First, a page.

A consideration is a basically a function that evaluates to a number between 0 and 1. They are things such as “How far away is the item we want to pick up”, “How thirsty is the goblin” or “How many enemies are nearby”. Each consideration also has a response curve that determines what score the behaviour gets based on the value of the consideration function. This lets you tailor the same function for different purposes. Some behaviours should be more likely to happen if an item is nearby, while others should be less likely. We can reuse the same consideration for many behaviours just with different response curves.

Response curve example

A behaviour can have any number of considerations attached, and since the considerations are each independent adding new ones and modifying existing ones is very simple. Evaluating consideratons can be done in parallel since they only read information about the goblin and its surroundings and output a score value. This easily scales up to hundreds of goblins and other creatures all simultaneously evaluating and scoring their behaviours.

Thinking and reacting

One of the main features of this system is the reactivity it provides. Let’s look at a concrete example.

A goblin has been assigned to fish. They formulate a plan with these behaviours: “Go to fishing spear”, “Equip fishing spear”, “Go to water”, “Catch a fish”. When the goblin has equipped a spear and is on their way to the water a ravenous crane descends from the sky and attacks them. Because goblins always have a behaviour to defend themselves, that behaviour now takes precedence over anything else and the goblin stops moving and starts defending themselves with their spear. A guard goblin arrives as well and they defeat the crane together. During the battle the fisher goblin became thirsty, and a set of behaviours to find water and drink have been added. During the battle any thirst behaviour is not important enough to be chosen, but once the battle is over drinking is the next most important thing.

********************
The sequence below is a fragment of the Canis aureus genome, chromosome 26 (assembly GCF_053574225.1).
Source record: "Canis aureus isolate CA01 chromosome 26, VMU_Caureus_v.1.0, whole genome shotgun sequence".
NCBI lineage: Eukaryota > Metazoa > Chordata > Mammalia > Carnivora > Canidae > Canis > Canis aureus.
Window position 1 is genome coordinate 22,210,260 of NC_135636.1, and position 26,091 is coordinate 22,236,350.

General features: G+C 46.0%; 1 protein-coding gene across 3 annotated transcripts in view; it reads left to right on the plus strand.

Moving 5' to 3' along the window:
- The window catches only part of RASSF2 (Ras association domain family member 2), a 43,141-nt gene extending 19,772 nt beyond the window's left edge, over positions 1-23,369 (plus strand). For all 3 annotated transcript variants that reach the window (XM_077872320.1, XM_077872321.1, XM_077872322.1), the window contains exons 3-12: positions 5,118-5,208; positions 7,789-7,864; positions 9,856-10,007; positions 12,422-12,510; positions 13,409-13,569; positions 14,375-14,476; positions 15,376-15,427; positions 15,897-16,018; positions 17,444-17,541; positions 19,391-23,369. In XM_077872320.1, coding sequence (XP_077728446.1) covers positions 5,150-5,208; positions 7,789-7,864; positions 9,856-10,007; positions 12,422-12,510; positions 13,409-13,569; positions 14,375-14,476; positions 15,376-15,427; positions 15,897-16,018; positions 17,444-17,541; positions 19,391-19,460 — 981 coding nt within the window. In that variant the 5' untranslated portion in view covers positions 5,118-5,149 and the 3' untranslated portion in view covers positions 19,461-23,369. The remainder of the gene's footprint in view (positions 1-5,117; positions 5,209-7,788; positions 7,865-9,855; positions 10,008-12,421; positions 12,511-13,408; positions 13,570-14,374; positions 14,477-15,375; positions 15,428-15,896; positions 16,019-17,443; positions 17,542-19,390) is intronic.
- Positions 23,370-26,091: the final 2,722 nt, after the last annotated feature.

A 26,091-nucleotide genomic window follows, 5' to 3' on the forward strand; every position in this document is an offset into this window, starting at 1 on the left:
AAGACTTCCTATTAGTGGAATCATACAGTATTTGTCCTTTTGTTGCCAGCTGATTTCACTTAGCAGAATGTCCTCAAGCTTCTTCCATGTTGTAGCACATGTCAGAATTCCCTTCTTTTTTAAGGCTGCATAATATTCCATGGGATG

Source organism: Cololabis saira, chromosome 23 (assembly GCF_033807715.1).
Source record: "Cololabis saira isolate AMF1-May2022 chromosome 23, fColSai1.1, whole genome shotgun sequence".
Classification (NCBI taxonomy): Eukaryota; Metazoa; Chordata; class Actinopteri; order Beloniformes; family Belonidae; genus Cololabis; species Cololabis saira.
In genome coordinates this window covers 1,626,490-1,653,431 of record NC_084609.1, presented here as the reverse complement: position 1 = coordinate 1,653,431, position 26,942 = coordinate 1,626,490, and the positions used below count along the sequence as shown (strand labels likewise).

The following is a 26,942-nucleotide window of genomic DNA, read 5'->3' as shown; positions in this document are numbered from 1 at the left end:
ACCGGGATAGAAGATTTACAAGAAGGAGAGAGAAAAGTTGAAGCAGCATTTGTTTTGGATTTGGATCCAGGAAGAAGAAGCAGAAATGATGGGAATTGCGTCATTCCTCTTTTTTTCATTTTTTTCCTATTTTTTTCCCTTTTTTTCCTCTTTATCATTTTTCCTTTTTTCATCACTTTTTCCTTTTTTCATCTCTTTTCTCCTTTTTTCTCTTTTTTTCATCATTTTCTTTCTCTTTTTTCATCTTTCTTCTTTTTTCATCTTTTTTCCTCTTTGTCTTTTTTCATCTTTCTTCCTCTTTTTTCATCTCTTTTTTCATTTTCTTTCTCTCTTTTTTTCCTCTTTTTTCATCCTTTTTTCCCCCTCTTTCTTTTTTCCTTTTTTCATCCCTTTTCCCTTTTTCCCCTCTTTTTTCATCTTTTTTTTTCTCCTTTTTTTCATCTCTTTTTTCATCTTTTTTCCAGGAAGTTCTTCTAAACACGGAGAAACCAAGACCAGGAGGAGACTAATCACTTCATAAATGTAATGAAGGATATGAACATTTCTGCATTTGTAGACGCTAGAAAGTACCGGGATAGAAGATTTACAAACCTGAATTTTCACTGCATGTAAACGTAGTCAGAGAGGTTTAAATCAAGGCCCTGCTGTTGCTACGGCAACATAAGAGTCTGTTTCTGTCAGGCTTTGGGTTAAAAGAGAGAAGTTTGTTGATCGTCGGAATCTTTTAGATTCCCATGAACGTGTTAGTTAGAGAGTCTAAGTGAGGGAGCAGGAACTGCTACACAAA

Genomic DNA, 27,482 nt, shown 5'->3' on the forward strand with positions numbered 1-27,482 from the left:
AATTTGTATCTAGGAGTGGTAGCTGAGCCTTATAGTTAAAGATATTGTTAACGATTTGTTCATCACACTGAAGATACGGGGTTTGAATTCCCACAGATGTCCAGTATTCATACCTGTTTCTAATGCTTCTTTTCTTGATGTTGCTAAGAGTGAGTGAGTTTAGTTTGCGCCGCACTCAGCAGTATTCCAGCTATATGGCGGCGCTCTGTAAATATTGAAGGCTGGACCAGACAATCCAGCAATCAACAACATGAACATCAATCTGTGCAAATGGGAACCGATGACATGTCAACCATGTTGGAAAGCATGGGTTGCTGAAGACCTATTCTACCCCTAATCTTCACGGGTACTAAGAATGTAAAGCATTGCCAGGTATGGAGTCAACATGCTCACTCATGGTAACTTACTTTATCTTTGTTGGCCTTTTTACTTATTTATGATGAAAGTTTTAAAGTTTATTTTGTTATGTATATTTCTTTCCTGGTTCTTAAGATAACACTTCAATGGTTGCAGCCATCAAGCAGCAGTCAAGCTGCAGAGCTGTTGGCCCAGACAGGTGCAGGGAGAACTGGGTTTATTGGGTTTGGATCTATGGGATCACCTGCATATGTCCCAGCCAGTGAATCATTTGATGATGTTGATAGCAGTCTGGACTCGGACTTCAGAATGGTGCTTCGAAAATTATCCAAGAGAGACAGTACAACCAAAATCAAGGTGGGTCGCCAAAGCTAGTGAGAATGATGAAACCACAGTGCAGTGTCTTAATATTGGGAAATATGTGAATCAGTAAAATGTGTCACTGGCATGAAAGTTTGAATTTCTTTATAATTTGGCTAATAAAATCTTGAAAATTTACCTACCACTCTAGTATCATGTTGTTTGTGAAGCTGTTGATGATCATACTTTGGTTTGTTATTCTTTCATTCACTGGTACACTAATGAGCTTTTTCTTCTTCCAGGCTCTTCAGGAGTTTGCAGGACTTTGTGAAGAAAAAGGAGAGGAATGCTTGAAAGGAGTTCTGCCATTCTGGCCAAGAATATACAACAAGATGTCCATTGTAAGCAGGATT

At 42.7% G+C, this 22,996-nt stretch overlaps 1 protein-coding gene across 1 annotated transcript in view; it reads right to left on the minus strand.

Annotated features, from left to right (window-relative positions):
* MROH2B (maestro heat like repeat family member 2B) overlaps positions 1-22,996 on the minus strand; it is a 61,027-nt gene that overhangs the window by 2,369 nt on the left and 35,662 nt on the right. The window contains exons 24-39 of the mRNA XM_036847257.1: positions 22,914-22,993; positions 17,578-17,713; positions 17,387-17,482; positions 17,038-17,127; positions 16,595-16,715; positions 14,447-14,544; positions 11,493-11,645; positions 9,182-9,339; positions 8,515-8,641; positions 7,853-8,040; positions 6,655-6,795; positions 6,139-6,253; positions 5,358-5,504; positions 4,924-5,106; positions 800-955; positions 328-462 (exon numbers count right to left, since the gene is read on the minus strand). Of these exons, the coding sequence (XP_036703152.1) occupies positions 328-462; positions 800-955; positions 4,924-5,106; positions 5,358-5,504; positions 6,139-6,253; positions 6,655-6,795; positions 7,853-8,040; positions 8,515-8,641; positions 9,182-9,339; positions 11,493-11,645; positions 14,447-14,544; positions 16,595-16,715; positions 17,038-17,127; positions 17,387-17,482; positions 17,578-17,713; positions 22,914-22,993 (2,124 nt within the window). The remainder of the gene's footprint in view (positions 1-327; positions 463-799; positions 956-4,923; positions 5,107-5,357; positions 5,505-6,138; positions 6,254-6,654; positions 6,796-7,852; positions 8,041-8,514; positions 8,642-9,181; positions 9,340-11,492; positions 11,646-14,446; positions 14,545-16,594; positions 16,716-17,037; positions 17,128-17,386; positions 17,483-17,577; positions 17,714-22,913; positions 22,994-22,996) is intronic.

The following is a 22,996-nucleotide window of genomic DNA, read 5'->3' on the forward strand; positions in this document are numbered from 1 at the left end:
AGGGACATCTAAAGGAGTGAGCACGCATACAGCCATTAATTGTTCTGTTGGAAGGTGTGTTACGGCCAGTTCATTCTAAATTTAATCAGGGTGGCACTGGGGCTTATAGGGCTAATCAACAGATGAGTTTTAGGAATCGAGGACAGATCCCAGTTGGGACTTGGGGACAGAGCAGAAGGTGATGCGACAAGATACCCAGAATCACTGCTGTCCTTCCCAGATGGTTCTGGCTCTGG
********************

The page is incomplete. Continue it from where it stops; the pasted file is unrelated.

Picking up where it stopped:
Now the fisher goblin goes to the nearest water source and has a drink. Once they’ve had their drink the drinking behaviours are removed, and we’re left with the original behaviours added by the fishing plan. Before they were interrupted they were still moving towards the water to fish, but the consideration for the “Catch a fish” behaviour scores highest now because they are already next to water. So they directly start fishing.

Behaviour scoring

Modelling this kind of behaviour using finite state machines is possible, but accounting for all the various scenarios quickly becomes infeasible and often the solution is to just cancel whatever was going on and switch to the new state, or wait until the current state ends. In the above example the fisher goblin would cancel fishing altogether when attacked and drop their fishing spear. If they were to become thirsty while fishing they’d likely keep on fishing regardless, potentially becoming dangerously thirsty while doing so. With the utility system AI it is simple to switch between behaviours and keep the old ones active, the system automatically rearranges them according to their scores, allowing goblins to react to changes and continue jobs where they left off.

On the other hand, adding in new plans with new behaviours remains easy and simple regardless of how many there are already. Since behaviours arrange themselves automatically based on their combined consideration scores, the complexity of the system doesn’t increase when new behaviours are added. I can layer on as many behaviours as I wish and the goblins will keep behaving correctly. This allows us to keep adding more complex interactions between the goblins while keeping the code maintainable and bug free.